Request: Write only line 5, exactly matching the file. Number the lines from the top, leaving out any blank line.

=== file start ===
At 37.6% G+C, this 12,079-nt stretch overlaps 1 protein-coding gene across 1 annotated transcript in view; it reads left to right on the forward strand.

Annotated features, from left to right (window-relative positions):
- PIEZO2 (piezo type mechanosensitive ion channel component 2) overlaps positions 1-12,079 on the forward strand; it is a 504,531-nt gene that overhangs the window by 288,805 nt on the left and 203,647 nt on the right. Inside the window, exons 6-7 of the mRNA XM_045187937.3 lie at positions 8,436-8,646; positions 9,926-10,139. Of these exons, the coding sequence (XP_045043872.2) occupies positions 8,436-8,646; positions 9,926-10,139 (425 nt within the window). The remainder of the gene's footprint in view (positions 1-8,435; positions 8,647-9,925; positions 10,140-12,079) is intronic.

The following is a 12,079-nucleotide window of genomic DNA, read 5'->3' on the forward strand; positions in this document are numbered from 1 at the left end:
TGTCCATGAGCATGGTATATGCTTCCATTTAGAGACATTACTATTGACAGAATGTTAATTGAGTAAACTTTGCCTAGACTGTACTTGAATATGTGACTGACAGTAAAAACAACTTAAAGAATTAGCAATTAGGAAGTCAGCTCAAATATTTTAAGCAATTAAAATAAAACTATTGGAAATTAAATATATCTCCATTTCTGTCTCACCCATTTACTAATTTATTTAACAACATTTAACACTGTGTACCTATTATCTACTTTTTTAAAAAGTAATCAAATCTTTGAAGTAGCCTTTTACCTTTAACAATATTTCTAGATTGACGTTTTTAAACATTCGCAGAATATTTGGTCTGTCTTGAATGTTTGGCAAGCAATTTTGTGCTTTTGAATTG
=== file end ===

TGTCCATGAGCATGGTATATGCTTCCATTTAGAGACATTACTATTGACAGAATGTTAATTGAGTAAACTTTGCCTAGACTGTACTTGAATATGTGACTGACAGTAAAAACAACTTAAAGAATTAGCAATTAGGAAGTCAGCTCAAATATTTTAAGCAATTAAAATAAAACTATTGGAAATTAAATATATCTCCATTTCTGTCTCACCCATTTACTAATTTATTTAACAACATTTAACACTGTGTACCTATTATCTACTTTTTTAAAAAGTAATCAAATCTTTGAAGTAGCCTTTTACCTTTAACAATATTTCTAGATTGACGTTTTTAAACATTCGCAGAATATTTGGTCTGTCTTGAATGTTTGGCAAGCAATTTTGTGCTTTTGAATTG